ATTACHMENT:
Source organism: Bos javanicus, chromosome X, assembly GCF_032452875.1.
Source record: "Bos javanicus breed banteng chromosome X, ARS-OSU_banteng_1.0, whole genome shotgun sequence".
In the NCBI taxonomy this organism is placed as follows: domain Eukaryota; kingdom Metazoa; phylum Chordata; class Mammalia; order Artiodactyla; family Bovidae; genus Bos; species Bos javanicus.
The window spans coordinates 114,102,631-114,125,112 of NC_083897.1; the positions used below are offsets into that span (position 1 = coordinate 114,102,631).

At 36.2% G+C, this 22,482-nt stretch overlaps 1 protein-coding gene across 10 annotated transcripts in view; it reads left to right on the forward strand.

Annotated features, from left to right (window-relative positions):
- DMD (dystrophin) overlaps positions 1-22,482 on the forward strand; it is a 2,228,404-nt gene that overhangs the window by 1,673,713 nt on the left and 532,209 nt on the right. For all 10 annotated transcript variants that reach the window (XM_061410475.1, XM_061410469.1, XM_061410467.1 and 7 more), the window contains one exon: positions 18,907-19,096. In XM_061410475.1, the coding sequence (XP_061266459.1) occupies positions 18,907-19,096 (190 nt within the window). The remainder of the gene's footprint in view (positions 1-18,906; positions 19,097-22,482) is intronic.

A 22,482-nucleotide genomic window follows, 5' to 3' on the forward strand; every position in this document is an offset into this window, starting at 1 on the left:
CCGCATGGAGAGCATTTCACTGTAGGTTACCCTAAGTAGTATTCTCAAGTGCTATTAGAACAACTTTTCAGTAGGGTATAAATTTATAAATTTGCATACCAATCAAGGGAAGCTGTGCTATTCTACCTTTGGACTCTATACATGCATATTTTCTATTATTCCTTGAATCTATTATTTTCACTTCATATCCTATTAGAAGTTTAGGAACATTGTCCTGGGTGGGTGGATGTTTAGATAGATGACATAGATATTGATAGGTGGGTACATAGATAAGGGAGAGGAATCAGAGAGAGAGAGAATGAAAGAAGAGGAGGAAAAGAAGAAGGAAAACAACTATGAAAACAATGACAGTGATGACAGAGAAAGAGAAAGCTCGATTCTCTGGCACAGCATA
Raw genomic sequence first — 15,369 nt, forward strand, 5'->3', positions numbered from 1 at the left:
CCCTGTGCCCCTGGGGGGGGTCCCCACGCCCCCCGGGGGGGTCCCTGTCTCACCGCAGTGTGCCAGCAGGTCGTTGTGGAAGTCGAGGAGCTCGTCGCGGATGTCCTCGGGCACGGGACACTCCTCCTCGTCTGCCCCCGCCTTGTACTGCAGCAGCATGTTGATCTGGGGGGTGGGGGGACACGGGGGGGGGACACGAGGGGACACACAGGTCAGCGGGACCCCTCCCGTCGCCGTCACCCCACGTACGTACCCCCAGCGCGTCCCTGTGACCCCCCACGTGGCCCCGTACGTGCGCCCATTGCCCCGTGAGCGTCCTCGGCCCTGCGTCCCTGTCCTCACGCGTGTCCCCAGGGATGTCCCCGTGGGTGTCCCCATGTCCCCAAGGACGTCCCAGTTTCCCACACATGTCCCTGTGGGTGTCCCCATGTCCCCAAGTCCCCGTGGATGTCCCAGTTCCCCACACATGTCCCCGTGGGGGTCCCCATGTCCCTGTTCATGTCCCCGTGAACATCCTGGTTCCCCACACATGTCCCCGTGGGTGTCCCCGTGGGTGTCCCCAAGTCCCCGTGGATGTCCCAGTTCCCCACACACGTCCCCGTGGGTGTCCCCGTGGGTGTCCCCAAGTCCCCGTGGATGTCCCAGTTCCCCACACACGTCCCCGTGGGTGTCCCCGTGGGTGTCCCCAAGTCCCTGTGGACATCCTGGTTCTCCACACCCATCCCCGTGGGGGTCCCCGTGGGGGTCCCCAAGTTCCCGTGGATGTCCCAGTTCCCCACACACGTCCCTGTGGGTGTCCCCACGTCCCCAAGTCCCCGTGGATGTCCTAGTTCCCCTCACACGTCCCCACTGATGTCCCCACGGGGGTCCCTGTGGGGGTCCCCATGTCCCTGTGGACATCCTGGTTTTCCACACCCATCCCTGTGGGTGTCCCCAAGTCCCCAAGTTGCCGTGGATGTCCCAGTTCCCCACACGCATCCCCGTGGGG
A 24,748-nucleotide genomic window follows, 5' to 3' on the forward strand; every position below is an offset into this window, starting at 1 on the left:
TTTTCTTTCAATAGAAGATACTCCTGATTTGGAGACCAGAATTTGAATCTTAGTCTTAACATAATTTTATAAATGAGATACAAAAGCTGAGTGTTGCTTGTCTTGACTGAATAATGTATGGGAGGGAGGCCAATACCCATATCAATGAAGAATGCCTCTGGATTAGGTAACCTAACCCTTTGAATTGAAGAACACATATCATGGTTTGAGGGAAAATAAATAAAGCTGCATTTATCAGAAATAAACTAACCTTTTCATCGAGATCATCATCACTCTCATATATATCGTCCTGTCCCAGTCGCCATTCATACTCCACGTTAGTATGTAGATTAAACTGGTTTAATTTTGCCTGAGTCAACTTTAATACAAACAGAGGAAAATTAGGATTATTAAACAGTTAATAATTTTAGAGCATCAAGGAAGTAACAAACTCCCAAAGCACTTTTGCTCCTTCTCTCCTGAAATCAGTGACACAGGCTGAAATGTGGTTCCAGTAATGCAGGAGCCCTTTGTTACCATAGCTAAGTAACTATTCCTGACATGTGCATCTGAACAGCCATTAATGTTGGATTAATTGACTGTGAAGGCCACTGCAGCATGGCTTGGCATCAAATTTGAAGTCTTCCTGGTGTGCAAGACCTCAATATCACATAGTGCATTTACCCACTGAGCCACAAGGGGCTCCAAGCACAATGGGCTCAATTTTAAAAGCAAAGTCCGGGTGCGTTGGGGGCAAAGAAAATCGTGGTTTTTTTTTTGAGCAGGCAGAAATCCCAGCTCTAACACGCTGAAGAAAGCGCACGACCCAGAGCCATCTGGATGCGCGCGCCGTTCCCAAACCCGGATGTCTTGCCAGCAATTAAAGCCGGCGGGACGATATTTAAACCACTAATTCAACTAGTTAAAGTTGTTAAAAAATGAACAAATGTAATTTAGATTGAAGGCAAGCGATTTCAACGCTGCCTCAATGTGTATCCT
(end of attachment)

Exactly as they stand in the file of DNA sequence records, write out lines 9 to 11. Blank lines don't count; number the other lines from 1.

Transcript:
CCGCATGGAGAGCATTTCACTGTAGGTTACCCTAAGTAGTATTCTCAAGTGCTATTAGAACAACTTTTCAGTAGGGTATAAATTTATAAATTTGCATACCAATCAAGGGAAGCTGTGCTATTCTACCTTTGGACTCTATACATGCATATTTTCTATTATTCCTTGAATCTATTATTTTCACTTCATATCCTATTAGAAGTTTAGGAACATTGTCCTGGGTGGGTGGATGTTTAGATAGATGACATAGATATTGATAGGTGGGTACATAGATAAGGGAGAGGAATCAGAGAGAGAGAGAATGAAAGAAGAGGAGGAAAAGAAGAAGGAAAACAACTATGAAAACAATGACAGTGATGACAGAGAAAGAGAAAGCTCGATTCTCTGGCACAGCATA
Raw genomic sequence first — 15,369 nt, forward strand, 5'->3', positions numbered from 1 at the left:
CCCTGTGCCCCTGGGGGGGGTCCCCACGCCCCCCGGGGGGGTCCCTGTCTCACCGCAGTGTGCCAGCAGGTCGTTGTGGAAGTCGAGGAGCTCGTCGCGGATGTCCTCGGGCACGGGACACTCCTCCTCGTCTGCCCCCGCCTTGTACTGCAGCAGCATGTTGATCTGGGGGGTGGGGGGACACGGGGGGGGGACACGAGGGGACACACAGGTCAGCGGGACCCCTCCCGTCGCCGTCACCCCACGTACGTACCCCCAGCGCGTCCCTGTGACCCCCCACGTGGCCCCGTACGTGCGCCCATTGCCCCGTGAGCGTCCTCGGCCCTGCGTCCCTGTCCTCACGCGTGTCCCCAGGGATGTCCCCGTGGGTGTCCCCATGTCCCCAAGGACGTCCCAGTTTCCCACACATGTCCCTGTGGGTGTCCCCATGTCCCCAAGTCCCCGTGGATGTCCCAGTTCCCCACACATGTCCCCGTGGGGGTCCCCATGTCCCTGTTCATGTCCCCGTGAACATCCTGGTTCCCCACACATGTCCCCGTGGGTGTCCCCGTGGGTGTCCCCAAGTCCCCGTGGATGTCCCAGTTCCCCACACACGTCCCCGTGGGTGTCCCCGTGGGTGTCCCCAAGTCCCCGTGGATGTCCCAGTTCCCCACACACGTCCCCGTGGGTGTCCCCGTGGGTGTCCCCAAGTCCCTGTGGACATCCTGGTTCTCCACACCCATCCCCGTGGGGGTCCCCGTGGGGGTCCCCAAGTTCCCGTGGATGTCCCAGTTCCCCACACACGTCCCTGTGGGTGTCCCCACGTCCCCAAGTCCCCGTGGATGTCCTAGTTCCCCTCACACGTCCCCACTGATGTCCCCACGGGGGTCCCTGTGGGGGTCCCCATGTCCCTGTGGACATCCTGGTTTTCCACACCCATCCCTGTGGGTGTCCCCAAGTCCCCAAGTTGCCGTGGATGTCCCAGTTCCCCACACGCATCCCCGTGGGG